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VCAT recently launched it’s revamped Short Cases List (SCL) to deal quickly and efficiently with more straightforward cases. VCAT has stated that changes to the SCL are intended to improve its ability “to process, hear and determine cases more efficiently”.
To support this change, VCAT has now released a new fact sheet dated 01 August 2020. The fact sheet is intended to assist applicants to determine whether a matter is suitable to be listed and heard under this list.
Typically, cases with limited parties; limited issues in dispute; any VicSmart refusals; and that are capable of being heard and determined within three hours, will be deemed suitable to be allocated under the SCL. Longer and more complex disputes will continue to be allocated to the ‘standard’ or ‘major cases list’.
The real benefit of the revamped SCL is the shortened and defined timeframes available to applicants. Most matters will be listed for a hearing within approximately 12 weeks of lodgement. Two hours will be allocated for the presentation of submissions and evidence. A further hour will be available to allow the Member to prepare and deliver a decision.
Importantly, any application that can be made in the Planning and Environment Division may be included in the SCL. Further, evidence can still be called as appropriate, but due to the shortened and more streamlined timeframes of 12 weeks, there is reduced scope to formally amend plans.
In line with new VCAT procedures that have eventuated as a consequence of Covid-19 restrictions and the need for the Tribunal to adapt to facilitating proceedings via the various online platforms available, the SCL initiating order will require:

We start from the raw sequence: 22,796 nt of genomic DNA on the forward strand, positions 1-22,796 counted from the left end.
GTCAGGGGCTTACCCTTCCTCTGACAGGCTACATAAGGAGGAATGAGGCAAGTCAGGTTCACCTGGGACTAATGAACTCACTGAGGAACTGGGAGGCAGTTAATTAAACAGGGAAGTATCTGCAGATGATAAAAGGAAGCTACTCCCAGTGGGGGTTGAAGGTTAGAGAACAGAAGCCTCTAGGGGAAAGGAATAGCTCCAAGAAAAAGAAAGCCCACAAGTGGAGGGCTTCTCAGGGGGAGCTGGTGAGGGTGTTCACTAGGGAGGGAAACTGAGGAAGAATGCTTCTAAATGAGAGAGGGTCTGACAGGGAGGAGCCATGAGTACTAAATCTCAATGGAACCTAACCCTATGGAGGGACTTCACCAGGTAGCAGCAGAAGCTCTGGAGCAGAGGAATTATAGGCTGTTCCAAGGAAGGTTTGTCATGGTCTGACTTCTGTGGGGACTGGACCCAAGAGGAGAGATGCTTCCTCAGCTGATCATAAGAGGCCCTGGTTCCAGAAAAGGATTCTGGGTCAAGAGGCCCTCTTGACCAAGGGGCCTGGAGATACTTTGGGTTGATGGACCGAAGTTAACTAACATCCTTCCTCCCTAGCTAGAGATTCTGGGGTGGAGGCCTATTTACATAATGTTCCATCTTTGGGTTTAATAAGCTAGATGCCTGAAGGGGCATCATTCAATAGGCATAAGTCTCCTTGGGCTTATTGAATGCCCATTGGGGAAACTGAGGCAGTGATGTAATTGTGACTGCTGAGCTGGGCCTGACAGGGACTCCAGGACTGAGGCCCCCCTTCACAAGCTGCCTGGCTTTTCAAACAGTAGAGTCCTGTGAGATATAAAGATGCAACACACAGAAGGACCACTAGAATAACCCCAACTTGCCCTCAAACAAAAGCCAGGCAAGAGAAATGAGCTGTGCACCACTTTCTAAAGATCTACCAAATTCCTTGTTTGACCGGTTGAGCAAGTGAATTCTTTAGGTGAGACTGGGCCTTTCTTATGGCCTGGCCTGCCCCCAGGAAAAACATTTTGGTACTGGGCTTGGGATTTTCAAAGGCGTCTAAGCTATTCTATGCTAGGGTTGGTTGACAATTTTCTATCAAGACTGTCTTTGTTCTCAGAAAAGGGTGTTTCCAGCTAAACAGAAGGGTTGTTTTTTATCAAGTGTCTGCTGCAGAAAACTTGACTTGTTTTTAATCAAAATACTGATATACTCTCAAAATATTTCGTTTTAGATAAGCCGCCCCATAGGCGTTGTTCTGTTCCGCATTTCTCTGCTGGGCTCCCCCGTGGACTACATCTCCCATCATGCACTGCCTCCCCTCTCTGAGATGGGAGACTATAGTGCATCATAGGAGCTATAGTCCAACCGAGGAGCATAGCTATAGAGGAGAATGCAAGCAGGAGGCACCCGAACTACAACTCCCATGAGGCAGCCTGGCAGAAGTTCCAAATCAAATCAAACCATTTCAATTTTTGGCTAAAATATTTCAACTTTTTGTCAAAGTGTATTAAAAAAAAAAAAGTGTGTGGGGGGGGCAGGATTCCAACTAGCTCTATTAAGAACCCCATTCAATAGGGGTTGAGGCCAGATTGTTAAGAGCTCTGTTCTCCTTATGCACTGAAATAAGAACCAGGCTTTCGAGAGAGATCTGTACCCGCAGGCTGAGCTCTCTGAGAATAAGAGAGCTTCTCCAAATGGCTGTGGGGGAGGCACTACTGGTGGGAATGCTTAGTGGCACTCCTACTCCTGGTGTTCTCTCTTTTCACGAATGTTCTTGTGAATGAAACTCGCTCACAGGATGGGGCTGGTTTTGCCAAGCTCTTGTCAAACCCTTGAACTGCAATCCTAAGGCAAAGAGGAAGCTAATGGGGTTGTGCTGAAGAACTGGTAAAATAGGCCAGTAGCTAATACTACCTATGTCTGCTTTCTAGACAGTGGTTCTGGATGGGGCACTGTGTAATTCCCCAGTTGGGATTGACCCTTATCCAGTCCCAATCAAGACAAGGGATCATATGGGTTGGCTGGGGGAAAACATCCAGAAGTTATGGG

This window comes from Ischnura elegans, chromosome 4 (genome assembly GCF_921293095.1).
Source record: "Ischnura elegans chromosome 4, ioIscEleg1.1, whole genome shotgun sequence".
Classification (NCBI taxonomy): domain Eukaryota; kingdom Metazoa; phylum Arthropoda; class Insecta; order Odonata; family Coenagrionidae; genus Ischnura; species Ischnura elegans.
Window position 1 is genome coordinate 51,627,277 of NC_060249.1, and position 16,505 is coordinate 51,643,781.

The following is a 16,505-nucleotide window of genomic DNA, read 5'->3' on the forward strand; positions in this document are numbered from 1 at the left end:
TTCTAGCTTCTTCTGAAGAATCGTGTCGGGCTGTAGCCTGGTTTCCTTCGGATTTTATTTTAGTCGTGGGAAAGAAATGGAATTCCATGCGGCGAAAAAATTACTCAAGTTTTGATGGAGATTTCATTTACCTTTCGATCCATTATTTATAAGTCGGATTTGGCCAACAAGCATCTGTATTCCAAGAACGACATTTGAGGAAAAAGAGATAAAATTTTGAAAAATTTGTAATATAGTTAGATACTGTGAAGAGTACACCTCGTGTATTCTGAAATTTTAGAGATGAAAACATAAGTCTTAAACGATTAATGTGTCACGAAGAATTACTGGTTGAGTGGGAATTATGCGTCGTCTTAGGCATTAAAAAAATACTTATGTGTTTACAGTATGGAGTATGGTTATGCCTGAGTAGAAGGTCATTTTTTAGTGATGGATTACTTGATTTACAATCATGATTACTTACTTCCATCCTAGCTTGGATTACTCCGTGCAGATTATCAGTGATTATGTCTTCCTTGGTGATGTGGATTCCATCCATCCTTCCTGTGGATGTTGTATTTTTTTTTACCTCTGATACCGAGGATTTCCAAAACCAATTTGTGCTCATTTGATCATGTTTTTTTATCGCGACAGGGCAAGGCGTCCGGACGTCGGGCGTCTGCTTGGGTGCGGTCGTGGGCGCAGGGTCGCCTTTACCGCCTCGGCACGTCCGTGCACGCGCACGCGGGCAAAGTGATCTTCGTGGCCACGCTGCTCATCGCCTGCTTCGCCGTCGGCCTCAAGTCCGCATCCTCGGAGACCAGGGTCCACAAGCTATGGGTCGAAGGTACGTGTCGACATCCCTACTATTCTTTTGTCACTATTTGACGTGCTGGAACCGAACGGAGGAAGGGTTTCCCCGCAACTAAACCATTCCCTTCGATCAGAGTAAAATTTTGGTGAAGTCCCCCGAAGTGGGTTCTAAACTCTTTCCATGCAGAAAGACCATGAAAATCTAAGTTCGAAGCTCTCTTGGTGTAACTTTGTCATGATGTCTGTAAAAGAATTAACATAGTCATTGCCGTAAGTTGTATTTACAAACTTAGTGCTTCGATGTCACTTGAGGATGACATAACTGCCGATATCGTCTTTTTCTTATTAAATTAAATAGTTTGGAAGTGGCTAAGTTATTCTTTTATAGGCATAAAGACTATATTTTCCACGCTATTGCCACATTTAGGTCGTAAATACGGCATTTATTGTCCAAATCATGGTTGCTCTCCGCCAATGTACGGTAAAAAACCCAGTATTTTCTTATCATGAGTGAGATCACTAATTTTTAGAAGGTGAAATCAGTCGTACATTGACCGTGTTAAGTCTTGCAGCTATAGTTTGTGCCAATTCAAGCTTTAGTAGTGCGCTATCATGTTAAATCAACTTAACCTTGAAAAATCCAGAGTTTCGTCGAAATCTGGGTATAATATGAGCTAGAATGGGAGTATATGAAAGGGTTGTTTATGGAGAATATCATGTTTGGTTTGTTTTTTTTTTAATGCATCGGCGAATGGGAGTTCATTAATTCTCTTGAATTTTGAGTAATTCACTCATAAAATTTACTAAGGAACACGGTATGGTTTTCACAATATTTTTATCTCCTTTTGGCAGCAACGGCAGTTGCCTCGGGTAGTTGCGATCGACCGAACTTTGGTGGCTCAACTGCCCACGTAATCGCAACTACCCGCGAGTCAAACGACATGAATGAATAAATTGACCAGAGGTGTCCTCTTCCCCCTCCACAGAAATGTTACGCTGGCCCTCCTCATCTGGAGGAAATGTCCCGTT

- Not less than 7 days before the hearing, all parties must provide VCAT and all other parties with written submissions addressing the key issues relevant to that party.
- No further written submissions will be required at the hearing.
- The responsible authority is required to include draft ‘without prejudice’ permit conditions as part of its submission.
- The draft ‘without prejudice’ permit conditions will be discussed at the end of the hearing.
A significant benefit in requiring all parties to circulate written submissions not less than 7 days before the hearing, is the ability for the relevant VCAT member to understand and consider the key issues in dispute prior to the proceeding. Unless the Member requires clarification, matters that are not in dispute will be taken ‘as read’.
Our experience to date dealing with matters through the revamped SCL is that hearings have run smoothly and efficiently; all parties, including the Member, are able to enter the hearing with a clear understanding of the relevant issues in dispute; and Members will generally prepare and deliver an oral decision at the hearing.
The significant benefits for our clients in utilising this list (when appropriate) are:
- Reduced timeframes – approximately 12 weeks between lodging an appeal and the hearing.
- The ability to reduce consultant costs by streamlining the appeal process. This includes reduced costs associated with written submissions that are now required to accord with the requirements of VCAT’s new ‘SCL submissions template’. The SCL submissions template provides an ‘issues focussed’ format.
- FastTrack decisions with the ability for Members to issue an oral decision at the hearing.
For short cases, as an alternative to a SCL hearing, parties also have the option to request the Tribunal to decide the case ‘on the papers’ under section 100(2) of the Victorian Civil and Administrative Tribunal Act 1998, without attending a hearing. This option is only available if all parties agree, but one that can be explored further if there is confidences in the strength of your written appeal being determined favourably ‘on the papers’.
If you have a future hearing that you feel may be suitable for lodgement under the SCL, please speak with your relevant contact at ratio: to discuss further.
Author: Simon Martin, Planning Director
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